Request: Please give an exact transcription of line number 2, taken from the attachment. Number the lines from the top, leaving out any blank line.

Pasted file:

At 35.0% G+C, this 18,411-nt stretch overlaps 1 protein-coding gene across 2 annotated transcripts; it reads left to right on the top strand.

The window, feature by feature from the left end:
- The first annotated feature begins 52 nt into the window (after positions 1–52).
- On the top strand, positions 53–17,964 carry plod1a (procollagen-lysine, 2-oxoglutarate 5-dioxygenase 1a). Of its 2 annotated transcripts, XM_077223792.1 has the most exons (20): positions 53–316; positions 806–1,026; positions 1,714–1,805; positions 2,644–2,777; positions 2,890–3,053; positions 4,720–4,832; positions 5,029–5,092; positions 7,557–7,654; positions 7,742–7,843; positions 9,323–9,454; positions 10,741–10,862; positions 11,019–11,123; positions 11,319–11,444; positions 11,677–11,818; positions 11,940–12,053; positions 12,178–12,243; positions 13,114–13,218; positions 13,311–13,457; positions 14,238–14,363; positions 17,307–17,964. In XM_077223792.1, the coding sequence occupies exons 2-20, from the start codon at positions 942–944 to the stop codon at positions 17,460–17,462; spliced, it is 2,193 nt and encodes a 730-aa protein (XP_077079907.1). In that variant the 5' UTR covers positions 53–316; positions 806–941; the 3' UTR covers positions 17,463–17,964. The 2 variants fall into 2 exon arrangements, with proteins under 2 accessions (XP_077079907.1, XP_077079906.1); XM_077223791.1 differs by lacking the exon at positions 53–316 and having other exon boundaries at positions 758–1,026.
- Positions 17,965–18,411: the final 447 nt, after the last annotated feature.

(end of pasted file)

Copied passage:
The window, feature by feature from the left end: